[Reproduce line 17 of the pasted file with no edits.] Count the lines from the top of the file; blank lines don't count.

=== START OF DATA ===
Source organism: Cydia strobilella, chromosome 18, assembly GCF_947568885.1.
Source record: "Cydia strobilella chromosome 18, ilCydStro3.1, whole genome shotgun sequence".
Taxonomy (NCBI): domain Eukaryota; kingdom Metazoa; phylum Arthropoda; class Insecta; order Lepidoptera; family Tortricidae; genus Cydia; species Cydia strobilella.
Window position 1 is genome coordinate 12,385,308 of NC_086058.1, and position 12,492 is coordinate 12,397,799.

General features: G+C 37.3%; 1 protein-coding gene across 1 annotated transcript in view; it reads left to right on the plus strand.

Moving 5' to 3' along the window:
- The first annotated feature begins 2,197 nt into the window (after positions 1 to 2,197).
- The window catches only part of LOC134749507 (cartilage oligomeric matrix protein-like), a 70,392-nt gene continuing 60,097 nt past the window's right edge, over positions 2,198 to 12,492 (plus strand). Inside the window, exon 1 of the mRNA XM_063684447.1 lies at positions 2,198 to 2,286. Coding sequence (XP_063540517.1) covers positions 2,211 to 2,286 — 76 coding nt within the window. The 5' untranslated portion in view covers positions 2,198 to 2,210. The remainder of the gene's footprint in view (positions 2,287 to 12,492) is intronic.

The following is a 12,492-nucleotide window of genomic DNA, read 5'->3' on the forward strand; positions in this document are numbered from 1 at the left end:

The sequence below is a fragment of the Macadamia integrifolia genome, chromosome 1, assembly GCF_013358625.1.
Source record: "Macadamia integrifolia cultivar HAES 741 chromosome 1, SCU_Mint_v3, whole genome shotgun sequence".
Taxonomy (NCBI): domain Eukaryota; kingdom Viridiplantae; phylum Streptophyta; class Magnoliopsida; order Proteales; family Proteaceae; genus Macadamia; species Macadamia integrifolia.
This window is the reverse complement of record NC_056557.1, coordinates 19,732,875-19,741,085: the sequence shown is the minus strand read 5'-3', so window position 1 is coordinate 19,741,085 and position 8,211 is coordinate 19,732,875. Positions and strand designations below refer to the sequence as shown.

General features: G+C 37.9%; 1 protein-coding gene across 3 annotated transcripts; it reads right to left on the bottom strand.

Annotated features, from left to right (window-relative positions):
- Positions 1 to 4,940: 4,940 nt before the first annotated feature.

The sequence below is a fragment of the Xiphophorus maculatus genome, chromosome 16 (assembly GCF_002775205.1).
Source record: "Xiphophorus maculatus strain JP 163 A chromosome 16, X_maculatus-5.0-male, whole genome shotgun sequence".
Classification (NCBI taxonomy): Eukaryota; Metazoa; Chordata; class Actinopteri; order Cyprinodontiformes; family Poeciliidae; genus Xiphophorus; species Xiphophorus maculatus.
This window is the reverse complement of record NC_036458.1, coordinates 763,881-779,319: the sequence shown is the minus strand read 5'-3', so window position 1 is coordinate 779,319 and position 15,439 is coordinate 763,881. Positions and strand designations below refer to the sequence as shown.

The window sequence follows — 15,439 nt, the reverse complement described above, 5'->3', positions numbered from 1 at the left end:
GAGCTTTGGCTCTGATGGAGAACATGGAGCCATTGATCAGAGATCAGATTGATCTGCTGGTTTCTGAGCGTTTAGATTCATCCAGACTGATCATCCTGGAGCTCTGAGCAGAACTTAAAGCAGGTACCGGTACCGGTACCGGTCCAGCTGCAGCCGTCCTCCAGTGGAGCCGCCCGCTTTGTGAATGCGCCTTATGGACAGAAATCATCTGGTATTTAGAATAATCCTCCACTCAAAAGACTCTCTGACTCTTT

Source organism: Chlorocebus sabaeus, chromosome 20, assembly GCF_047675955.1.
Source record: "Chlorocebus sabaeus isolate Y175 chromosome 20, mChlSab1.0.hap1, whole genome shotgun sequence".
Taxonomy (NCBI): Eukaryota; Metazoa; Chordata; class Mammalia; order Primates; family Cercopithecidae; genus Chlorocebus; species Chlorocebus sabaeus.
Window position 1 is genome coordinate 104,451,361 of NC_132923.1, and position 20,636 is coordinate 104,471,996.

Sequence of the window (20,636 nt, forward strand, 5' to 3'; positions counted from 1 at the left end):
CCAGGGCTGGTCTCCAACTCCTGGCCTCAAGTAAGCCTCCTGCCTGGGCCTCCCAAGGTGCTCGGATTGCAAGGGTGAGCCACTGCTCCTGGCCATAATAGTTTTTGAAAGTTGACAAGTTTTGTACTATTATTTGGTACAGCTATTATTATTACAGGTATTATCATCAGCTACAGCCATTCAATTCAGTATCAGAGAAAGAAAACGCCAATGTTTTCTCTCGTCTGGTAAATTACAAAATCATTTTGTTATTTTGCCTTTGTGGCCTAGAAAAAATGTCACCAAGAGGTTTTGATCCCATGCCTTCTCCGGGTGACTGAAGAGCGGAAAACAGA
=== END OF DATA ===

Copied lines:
The sequence below is a fragment of the Xiphophorus maculatus genome, chromosome 16 (assembly GCF_002775205.1).